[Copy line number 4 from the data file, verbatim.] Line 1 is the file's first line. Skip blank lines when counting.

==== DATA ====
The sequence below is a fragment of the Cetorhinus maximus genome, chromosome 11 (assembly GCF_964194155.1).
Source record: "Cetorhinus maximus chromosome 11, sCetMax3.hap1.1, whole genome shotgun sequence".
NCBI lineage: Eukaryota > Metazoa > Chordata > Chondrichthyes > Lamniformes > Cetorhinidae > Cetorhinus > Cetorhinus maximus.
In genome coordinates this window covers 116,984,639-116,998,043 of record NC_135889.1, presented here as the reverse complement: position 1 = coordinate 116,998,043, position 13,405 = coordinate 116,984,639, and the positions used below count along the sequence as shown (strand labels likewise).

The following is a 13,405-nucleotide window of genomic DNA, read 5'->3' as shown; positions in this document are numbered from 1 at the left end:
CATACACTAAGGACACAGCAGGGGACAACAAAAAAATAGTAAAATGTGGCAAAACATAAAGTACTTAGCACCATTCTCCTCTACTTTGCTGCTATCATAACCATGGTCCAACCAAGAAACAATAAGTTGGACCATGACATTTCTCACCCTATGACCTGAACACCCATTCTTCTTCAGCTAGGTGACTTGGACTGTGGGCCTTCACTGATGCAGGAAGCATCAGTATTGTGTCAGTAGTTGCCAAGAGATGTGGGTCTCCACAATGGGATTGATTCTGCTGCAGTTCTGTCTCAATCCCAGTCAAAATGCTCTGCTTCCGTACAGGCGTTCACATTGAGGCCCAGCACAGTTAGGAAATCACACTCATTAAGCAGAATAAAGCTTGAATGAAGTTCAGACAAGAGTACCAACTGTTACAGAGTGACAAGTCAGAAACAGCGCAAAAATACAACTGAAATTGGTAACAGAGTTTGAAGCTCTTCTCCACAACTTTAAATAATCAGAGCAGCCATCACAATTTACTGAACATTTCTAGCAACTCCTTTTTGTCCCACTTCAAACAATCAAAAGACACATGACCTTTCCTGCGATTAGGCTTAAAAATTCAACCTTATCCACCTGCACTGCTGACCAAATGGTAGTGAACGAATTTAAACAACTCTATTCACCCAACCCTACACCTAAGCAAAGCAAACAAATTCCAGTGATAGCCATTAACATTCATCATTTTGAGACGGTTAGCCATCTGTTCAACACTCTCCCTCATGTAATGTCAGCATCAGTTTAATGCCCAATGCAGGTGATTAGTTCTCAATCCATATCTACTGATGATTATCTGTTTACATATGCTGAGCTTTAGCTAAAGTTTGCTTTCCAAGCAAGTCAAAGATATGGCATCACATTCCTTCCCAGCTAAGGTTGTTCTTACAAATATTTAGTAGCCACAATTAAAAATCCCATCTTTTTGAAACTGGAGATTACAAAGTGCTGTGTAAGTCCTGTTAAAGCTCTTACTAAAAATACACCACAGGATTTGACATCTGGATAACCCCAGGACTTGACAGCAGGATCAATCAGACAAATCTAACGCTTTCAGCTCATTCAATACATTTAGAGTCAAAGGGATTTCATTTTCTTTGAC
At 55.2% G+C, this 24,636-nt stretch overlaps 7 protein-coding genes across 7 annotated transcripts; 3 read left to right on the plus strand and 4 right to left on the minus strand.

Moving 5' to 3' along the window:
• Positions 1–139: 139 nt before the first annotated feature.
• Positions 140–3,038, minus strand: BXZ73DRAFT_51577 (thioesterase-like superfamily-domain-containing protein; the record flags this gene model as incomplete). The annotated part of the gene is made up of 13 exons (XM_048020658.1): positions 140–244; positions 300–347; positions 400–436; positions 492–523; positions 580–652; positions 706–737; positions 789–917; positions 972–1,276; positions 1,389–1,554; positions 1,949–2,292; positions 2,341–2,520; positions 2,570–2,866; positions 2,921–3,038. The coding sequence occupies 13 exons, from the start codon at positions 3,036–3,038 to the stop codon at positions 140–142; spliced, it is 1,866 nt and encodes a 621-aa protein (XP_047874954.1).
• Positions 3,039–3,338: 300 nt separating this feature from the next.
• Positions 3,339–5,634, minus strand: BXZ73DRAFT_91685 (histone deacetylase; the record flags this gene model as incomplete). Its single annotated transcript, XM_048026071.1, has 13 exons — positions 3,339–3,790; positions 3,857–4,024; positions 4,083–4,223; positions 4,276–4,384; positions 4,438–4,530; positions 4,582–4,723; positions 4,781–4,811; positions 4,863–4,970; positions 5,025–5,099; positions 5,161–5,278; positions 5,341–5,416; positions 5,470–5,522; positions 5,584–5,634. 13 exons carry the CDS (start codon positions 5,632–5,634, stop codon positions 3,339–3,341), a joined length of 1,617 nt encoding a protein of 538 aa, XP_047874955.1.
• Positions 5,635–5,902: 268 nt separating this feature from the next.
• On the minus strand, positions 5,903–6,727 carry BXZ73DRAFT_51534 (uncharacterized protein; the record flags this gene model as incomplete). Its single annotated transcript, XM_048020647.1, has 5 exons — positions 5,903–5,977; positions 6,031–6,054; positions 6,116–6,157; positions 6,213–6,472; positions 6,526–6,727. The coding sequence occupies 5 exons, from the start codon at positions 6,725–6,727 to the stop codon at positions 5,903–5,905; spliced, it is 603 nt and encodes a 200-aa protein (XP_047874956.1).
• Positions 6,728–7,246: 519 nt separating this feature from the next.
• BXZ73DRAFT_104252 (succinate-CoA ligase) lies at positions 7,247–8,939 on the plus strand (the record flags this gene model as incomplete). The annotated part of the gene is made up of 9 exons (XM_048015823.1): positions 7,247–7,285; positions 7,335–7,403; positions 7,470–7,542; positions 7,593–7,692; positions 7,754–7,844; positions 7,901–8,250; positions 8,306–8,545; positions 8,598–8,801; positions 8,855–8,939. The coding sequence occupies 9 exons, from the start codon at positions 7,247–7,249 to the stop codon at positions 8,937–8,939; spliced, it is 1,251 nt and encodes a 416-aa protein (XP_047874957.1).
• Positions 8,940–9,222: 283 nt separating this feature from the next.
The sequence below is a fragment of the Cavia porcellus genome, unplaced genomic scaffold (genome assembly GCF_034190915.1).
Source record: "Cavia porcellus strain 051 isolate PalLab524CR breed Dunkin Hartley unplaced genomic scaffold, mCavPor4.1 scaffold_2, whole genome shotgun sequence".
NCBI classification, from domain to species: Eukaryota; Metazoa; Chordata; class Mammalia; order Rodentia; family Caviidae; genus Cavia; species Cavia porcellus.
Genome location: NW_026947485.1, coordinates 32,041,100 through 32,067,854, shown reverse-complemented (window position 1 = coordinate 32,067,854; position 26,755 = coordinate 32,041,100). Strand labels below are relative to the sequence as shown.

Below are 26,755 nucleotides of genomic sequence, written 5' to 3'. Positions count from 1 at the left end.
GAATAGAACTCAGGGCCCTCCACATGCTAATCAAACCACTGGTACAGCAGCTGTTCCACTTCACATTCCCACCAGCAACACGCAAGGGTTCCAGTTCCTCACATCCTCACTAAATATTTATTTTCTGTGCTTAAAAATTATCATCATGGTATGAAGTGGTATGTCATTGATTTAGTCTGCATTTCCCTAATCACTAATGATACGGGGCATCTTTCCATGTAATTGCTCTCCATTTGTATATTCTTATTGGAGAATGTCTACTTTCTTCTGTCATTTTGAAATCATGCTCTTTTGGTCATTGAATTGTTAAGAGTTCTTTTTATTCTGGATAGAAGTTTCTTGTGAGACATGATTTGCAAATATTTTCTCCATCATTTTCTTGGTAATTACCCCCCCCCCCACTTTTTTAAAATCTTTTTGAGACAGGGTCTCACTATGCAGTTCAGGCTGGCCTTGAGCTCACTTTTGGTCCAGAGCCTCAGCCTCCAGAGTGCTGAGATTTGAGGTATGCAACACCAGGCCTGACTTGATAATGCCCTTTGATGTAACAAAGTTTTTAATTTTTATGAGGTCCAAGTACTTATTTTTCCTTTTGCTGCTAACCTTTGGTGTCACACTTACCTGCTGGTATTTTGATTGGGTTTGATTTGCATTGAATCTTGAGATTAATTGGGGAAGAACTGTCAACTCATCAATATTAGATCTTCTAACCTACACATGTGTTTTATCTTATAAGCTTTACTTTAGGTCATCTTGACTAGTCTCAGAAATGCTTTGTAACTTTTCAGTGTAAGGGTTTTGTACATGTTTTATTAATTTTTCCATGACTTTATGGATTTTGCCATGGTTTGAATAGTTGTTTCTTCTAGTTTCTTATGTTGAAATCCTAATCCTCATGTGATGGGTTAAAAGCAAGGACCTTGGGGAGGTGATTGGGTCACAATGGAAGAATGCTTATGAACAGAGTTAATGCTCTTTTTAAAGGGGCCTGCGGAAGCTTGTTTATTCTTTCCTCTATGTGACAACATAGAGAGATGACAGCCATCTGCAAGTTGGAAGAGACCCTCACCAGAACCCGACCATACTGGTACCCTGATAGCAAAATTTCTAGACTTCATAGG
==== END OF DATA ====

In genome coordinates this window covers 116,984,639-116,998,043 of record NC_135889.1, presented here as the reverse complement: position 1 = coordinate 116,998,043, position 13,405 = coordinate 116,984,639, and the positions used below count along the sequence as shown (strand labels likewise).